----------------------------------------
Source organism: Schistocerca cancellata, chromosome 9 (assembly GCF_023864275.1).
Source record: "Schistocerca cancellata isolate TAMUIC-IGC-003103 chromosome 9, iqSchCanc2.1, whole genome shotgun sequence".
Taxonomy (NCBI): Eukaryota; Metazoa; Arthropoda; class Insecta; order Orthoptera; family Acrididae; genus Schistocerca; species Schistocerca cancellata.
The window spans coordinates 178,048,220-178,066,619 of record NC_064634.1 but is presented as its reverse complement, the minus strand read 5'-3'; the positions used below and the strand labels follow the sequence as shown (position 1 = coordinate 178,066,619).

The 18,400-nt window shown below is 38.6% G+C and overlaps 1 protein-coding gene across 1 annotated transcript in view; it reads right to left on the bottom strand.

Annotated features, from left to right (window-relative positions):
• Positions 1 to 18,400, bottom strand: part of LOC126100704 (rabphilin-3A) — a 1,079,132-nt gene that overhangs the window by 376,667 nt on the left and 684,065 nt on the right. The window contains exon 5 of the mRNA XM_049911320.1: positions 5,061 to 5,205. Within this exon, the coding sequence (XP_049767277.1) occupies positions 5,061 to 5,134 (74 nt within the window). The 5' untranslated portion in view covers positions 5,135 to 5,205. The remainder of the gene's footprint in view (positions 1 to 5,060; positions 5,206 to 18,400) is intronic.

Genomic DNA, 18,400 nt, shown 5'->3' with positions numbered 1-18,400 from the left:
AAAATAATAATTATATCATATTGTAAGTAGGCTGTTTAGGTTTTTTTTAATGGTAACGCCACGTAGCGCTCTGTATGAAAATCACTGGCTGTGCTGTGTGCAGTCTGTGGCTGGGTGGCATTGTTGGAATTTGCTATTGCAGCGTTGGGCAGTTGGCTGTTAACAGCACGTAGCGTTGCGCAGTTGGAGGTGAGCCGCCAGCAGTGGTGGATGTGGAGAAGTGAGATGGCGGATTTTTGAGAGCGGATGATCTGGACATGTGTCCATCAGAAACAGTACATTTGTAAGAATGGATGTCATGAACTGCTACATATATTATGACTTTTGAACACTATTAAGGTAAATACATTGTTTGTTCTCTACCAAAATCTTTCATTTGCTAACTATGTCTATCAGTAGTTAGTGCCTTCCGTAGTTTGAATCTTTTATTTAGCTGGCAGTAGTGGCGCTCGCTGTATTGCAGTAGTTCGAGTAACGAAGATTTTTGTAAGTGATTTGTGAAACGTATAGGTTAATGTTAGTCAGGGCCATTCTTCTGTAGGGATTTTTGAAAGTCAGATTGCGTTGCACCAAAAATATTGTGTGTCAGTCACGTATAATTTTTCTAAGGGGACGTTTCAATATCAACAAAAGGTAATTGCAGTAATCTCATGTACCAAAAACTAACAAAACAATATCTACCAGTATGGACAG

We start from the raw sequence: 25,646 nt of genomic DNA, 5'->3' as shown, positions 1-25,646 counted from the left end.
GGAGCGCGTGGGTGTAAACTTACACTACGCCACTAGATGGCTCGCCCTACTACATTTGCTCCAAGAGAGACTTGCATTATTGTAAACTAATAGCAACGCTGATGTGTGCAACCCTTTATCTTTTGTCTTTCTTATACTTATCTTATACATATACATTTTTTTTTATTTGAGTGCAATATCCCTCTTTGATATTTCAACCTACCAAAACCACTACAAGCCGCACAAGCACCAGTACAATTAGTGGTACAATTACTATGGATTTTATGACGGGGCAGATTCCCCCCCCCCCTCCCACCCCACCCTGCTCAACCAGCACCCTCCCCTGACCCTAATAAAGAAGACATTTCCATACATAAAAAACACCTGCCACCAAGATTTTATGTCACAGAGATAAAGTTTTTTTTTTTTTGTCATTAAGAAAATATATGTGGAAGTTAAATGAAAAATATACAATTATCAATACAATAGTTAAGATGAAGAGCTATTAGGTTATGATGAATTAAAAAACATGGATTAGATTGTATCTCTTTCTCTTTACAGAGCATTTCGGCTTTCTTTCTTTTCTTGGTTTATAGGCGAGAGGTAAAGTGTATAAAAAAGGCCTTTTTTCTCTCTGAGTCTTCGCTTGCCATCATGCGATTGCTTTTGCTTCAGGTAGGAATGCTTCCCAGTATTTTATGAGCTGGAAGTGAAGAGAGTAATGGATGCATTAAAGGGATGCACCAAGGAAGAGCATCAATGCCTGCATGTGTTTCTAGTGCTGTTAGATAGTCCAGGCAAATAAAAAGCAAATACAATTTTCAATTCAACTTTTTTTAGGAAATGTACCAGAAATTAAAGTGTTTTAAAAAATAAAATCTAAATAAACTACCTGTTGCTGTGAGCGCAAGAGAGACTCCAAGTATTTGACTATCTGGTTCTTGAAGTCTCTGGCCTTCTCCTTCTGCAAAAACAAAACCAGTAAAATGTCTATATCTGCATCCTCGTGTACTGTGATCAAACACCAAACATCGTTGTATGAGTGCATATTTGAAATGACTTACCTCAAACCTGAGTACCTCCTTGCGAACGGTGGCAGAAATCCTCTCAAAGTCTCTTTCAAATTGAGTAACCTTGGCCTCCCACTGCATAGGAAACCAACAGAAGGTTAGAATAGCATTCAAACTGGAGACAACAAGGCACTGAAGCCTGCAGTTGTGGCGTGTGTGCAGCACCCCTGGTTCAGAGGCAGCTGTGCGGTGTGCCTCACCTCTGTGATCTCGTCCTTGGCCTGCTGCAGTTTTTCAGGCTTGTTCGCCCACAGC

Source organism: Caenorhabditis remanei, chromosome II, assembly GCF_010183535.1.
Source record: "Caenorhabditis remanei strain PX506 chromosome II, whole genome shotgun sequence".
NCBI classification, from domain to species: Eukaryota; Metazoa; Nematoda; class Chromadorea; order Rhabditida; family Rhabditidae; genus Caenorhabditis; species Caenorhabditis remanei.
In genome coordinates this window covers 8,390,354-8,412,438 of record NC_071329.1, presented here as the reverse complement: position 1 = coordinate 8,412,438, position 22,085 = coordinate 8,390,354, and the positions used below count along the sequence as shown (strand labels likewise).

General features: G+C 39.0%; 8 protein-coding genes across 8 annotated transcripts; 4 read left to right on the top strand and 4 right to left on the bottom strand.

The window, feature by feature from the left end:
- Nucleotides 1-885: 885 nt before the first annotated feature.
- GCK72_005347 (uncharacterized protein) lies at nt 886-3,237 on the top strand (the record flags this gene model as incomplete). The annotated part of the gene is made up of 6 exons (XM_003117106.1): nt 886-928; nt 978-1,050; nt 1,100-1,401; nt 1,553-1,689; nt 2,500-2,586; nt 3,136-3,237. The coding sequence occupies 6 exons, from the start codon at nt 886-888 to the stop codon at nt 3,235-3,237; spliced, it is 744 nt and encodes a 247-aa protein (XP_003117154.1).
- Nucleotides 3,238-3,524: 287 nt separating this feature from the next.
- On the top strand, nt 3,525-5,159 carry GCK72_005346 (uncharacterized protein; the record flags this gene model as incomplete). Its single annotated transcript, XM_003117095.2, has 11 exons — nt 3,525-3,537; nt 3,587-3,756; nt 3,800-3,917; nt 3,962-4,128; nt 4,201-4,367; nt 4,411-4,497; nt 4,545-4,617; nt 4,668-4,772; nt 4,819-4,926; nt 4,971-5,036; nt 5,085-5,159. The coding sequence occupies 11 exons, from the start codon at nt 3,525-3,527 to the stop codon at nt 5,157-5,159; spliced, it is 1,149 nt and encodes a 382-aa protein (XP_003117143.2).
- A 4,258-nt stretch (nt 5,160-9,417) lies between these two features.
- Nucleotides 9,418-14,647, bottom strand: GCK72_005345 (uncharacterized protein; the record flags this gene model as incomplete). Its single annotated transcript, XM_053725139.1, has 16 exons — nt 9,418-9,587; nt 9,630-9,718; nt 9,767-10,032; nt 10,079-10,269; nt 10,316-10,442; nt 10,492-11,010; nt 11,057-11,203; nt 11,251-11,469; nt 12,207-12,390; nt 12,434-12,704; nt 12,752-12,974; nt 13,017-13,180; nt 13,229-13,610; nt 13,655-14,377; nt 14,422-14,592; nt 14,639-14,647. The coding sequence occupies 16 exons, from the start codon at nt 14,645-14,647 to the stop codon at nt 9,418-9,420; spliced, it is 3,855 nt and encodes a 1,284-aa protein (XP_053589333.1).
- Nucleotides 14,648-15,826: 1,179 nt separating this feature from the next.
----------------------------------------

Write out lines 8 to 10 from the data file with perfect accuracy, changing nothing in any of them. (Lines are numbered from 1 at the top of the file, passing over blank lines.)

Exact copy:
Genomic DNA, 18,400 nt, shown 5'->3' with positions numbered 1-18,400 from the left:
AAAATAATAATTATATCATATTGTAAGTAGGCTGTTTAGGTTTTTTTTAATGGTAACGCCACGTAGCGCTCTGTATGAAAATCACTGGCTGTGCTGTGTGCAGTCTGTGGCTGGGTGGCATTGTTGGAATTTGCTATTGCAGCGTTGGGCAGTTGGCTGTTAACAGCACGTAGCGTTGCGCAGTTGGAGGTGAGCCGCCAGCAGTGGTGGATGTGGAGAAGTGAGATGGCGGATTTTTGAGAGCGGATGATCTGGACATGTGTCCATCAGAAACAGTACATTTGTAAGAATGGATGTCATGAACTGCTACATATATTATGACTTTTGAACACTATTAAGGTAAATACATTGTTTGTTCTCTACCAAAATCTTTCATTTGCTAACTATGTCTATCAGTAGTTAGTGCCTTCCGTAGTTTGAATCTTTTATTTAGCTGGCAGTAGTGGCGCTCGCTGTATTGCAGTAGTTCGAGTAACGAAGATTTTTGTAAGTGATTTGTGAAACGTATAGGTTAATGTTAGTCAGGGCCATTCTTCTGTAGGGATTTTTGAAAGTCAGATTGCGTTGCACCAAAAATATTGTGTGTCAGTCACGTATAATTTTTCTAAGGGGACGTTTCAATATCAACAAAAGGTAATTGCAGTAATCTCATGTACCAAAAACTAACAAAACAATATCTACCAGTATGGACAG

We start from the raw sequence: 25,646 nt of genomic DNA, 5'->3' as shown, positions 1-25,646 counted from the left end.